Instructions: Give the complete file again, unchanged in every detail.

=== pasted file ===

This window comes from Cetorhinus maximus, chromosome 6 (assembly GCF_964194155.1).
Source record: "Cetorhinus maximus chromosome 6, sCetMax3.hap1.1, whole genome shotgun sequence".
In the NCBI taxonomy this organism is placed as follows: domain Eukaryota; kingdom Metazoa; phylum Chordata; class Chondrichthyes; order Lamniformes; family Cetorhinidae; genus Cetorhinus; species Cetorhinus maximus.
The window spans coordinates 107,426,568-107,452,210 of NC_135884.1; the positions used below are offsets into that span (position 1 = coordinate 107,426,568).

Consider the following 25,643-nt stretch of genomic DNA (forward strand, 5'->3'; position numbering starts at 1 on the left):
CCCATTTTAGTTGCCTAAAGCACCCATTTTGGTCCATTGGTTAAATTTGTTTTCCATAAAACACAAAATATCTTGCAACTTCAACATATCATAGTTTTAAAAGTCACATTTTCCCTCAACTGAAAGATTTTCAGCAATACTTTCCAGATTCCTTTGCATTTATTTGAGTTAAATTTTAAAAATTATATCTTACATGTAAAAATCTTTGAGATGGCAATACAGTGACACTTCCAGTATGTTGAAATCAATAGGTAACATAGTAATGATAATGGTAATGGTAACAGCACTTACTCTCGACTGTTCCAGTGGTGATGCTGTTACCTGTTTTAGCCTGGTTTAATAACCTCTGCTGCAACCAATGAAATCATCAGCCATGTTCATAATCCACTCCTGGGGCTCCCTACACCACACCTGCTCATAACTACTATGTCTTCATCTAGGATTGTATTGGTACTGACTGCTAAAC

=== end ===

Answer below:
This window comes from Cetorhinus maximus, chromosome 6 (assembly GCF_964194155.1).
Source record: "Cetorhinus maximus chromosome 6, sCetMax3.hap1.1, whole genome shotgun sequence".
In the NCBI taxonomy this organism is placed as follows: domain Eukaryota; kingdom Metazoa; phylum Chordata; class Chondrichthyes; order Lamniformes; family Cetorhinidae; genus Cetorhinus; species Cetorhinus maximus.
The window spans coordinates 107,426,568-107,452,210 of NC_135884.1; the positions used below are offsets into that span (position 1 = coordinate 107,426,568).

Consider the following 25,643-nt stretch of genomic DNA (forward strand, 5'->3'; position numbering starts at 1 on the left):
CCCATTTTAGTTGCCTAAAGCACCCATTTTGGTCCATTGGTTAAATTTGTTTTCCATAAAACACAAAATATCTTGCAACTTCAACATATCATAGTTTTAAAAGTCACATTTTCCCTCAACTGAAAGATTTTCAGCAATACTTTCCAGATTCCTTTGCATTTATTTGAGTTAAATTTTAAAAATTATATCTTACATGTAAAAATCTTTGAGATGGCAATACAGTGACACTTCCAGTATGTTGAAATCAATAGGTAACATAGTAATGATAATGGTAATGGTAACAGCACTTACTCTCGACTGTTCCAGTGGTGATGCTGTTACCTGTTTTAGCCTGGTTTAATAACCTCTGCTGCAACCAATGAAATCATCAGCCATGTTCATAATCCACTCCTGGGGCTCCCTACACCACACCTGCTCATAACTACTATGTCTTCATCTAGGATTGTATTGGTACTGACTGCTAAAC